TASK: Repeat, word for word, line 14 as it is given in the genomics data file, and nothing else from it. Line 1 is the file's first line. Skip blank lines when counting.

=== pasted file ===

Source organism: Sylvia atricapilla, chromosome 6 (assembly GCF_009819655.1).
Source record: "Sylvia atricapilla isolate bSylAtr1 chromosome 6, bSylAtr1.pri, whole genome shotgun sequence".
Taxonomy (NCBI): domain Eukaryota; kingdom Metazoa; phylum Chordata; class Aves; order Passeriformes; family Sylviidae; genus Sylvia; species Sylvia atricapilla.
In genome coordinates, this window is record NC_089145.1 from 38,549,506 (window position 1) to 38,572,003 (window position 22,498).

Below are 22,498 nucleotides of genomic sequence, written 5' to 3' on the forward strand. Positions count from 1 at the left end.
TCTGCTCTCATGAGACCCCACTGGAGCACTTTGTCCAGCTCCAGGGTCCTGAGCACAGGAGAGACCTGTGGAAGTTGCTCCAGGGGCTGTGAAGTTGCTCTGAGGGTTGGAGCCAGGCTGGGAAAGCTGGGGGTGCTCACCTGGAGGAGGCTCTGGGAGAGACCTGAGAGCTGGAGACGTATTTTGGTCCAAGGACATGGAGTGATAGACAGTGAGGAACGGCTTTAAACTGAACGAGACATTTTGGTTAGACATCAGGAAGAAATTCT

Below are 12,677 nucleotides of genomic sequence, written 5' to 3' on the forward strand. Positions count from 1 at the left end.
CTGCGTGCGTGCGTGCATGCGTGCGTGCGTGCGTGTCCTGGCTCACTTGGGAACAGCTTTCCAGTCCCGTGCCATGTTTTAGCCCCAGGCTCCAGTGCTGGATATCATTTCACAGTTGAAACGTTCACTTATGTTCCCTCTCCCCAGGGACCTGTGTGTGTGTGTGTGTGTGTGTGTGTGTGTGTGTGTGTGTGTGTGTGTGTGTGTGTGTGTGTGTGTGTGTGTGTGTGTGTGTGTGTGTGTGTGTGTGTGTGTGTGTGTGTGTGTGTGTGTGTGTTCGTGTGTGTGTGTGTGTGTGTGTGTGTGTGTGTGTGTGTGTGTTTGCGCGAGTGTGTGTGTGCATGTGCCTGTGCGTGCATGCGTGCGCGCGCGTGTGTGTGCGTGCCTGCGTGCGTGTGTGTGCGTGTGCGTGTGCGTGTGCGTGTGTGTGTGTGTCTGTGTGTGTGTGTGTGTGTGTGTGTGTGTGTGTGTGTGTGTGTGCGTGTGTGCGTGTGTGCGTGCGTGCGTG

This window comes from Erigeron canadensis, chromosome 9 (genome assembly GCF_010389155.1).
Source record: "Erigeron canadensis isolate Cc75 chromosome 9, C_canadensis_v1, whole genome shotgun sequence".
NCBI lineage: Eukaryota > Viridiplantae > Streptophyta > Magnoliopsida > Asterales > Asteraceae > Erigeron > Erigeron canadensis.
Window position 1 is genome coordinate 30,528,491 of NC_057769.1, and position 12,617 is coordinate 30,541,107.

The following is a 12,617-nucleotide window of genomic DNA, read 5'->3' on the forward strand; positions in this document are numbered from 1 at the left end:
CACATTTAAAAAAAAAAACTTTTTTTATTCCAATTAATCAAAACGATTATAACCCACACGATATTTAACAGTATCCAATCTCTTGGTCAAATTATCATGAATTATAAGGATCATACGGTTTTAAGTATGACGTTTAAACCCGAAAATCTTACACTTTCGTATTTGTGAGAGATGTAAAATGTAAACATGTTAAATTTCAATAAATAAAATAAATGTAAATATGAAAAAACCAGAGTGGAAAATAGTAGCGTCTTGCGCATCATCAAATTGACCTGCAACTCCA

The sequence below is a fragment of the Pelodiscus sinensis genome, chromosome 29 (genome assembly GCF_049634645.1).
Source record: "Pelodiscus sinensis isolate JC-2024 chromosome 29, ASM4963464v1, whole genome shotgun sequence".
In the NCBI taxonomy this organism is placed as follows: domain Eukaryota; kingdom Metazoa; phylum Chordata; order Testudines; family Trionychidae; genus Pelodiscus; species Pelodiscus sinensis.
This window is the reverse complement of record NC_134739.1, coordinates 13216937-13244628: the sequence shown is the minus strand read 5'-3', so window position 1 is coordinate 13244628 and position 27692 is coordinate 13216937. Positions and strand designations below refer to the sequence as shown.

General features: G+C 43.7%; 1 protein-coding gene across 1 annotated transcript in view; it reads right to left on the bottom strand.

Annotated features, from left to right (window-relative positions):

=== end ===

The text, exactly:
CACATTTAAAAAAAAAAACTTTTTTTATTCCAATTAATCAAAACGATTATAACCCACACGATATTTAACAGTATCCAATCTCTTGGTCAAATTATCATGAATTATAAGGATCATACGGTTTTAAGTATGACGTTTAAACCCGAAAATCTTACACTTTCGTATTTGTGAGAGATGTAAAATGTAAACATGTTAAATTTCAATAAATAAAATAAATGTAAATATGAAAAAACCAGAGTGGAAAATAGTAGCGTCTTGCGCATCATCAAATTGACCTGCAACTCCA